Tuesday, 17 February 2009

Smokebeer and rustic bread

Two of my favourite beers in the whole world are the Rauchbier from the breweries Spezial and Schlenkerla in Bamberg. They have a lovely smokey-bacon aroma and taste, but this isn't a novelty; the underlying beer is a great lager in its own right. So when I got into homebrewing it was only a matter of time before I would attempt to make a beer from smoked malt too.

I did an experimental brew with 100% Rauchmalz. The shop only had 1kg available when I popped in, so it was a very small brew. People are always warning you not to use more than 10 or 20 % Rauchmalz, but Schlenkerla and Spezial use almost all Rauchmalz in their beer and I don't find it overpowering. I read that they also use a little Munich malt, which makes sense - the Bamberg beers are very dark.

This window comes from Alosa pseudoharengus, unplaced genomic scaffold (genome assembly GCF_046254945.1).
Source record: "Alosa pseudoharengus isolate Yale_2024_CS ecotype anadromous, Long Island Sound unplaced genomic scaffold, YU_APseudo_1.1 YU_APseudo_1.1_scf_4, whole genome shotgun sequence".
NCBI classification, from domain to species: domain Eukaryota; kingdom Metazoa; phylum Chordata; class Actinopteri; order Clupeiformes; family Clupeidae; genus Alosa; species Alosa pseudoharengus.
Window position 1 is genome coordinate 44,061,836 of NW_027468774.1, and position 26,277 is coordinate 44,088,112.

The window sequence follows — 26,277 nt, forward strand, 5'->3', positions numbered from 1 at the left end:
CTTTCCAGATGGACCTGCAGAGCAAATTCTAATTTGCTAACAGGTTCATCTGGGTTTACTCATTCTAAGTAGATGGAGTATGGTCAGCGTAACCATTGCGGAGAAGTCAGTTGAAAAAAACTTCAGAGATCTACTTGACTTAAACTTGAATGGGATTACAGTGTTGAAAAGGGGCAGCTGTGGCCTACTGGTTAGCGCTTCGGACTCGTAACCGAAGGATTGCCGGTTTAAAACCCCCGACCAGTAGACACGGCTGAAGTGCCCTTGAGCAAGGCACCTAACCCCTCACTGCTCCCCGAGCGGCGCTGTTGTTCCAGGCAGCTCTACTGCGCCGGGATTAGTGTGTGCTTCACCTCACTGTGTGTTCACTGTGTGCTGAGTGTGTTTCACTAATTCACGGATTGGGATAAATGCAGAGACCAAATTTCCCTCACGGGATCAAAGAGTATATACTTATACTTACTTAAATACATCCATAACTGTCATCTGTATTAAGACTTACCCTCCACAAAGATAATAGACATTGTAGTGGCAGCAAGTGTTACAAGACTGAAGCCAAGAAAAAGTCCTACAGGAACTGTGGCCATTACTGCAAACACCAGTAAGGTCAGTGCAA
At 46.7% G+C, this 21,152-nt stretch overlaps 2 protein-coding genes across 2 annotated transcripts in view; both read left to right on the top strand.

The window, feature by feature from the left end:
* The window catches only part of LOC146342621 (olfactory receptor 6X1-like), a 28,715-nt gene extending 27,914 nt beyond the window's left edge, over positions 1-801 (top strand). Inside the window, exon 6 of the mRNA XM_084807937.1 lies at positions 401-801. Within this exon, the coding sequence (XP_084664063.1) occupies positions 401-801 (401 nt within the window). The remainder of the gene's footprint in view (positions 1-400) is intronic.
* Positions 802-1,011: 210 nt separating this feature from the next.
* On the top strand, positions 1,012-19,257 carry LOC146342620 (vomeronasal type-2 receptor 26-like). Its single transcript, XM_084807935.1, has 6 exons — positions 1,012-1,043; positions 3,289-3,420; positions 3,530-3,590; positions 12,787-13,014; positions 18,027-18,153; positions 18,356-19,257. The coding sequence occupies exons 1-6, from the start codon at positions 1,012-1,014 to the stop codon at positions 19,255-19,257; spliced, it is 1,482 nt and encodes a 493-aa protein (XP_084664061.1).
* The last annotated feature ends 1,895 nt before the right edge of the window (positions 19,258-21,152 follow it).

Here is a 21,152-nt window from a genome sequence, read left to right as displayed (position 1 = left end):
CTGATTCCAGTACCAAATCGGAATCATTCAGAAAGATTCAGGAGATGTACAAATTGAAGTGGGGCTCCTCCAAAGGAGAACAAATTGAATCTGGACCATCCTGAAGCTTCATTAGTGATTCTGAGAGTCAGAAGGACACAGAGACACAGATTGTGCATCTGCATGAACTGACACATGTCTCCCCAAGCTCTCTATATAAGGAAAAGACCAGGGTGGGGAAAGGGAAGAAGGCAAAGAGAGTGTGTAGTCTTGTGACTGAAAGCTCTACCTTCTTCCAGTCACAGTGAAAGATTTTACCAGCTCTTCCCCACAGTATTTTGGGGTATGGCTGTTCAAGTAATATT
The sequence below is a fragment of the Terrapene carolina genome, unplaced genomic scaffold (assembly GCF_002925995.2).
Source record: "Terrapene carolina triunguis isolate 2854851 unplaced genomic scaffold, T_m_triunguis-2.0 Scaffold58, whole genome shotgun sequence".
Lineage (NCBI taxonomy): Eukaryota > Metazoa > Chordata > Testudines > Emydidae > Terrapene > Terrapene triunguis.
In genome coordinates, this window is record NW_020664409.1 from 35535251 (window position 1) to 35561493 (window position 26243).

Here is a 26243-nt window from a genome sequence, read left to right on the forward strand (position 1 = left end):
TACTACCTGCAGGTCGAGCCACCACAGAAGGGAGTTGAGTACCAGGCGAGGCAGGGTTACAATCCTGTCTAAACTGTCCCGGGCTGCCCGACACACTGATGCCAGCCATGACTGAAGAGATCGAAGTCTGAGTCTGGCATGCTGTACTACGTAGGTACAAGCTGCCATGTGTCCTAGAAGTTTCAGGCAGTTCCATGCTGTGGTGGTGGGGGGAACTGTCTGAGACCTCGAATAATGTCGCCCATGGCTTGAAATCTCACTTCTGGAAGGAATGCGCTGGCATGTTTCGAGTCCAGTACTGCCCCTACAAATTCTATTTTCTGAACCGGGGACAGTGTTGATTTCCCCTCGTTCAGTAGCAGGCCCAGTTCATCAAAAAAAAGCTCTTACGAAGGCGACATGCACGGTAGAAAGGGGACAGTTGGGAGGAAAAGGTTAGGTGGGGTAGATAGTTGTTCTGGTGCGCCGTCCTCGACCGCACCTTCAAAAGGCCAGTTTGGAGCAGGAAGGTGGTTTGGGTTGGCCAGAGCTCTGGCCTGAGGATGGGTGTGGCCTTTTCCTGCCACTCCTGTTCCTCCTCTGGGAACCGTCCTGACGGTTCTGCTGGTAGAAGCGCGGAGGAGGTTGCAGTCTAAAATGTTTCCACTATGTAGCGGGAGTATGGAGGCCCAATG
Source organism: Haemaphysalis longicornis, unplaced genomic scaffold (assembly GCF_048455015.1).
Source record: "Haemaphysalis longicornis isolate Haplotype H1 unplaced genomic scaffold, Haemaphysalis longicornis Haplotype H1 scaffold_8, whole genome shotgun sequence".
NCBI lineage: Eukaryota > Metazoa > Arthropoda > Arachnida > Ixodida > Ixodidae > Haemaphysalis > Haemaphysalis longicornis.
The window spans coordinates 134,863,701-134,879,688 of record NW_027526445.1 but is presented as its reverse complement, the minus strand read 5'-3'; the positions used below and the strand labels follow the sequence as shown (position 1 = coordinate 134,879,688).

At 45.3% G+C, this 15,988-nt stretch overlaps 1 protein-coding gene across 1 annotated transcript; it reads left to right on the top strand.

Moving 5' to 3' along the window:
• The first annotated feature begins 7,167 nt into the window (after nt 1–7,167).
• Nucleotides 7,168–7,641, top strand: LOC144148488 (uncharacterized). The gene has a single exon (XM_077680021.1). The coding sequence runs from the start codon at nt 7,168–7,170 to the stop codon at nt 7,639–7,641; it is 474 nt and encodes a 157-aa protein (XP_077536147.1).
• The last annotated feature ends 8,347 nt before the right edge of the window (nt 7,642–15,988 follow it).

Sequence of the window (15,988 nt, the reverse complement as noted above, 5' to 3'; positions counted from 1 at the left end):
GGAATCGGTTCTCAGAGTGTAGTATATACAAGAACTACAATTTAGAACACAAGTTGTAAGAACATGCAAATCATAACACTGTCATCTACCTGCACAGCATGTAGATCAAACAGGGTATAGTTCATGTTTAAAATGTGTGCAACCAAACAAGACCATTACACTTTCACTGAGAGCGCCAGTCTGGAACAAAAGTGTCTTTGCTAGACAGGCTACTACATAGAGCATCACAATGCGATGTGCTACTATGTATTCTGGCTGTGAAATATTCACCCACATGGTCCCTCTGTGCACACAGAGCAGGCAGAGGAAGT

Brewing didn't go too well, and I thought this was a complete write-off. When I filled it into the fermentation vessel I managed to pour about half of it all over the floor and what did make it in was so full of trub and hop gunk that it didn't look like it would ever settle. It has settled further but the layer of trub at the bottom is growing thicker day by day.

More importantly, when I was brewing with it I didn't detect the smokiness at all. I'd already decided that the Rauchmalz I can get here was rubbish and resolved not to buy any more.

I tried some of it today. The smoke has magically appeared. This is shaping up to be good beer. Pity I'll be lucky to get a litre of it.

The bread in front is mostly white flour with a little spelt, made with the yeast left over from my DMS disaster. I like this yeast better in bread than I do in beer. I am really loving baking with the beer yeast. I'm making some of the tastiest white bread I've ever done. I just slap it in the oven and it rises beautifully. I don't bother shaping or slashing it so it turns out an irregular squarish lump, but you can get away with that if you call it "rustic".

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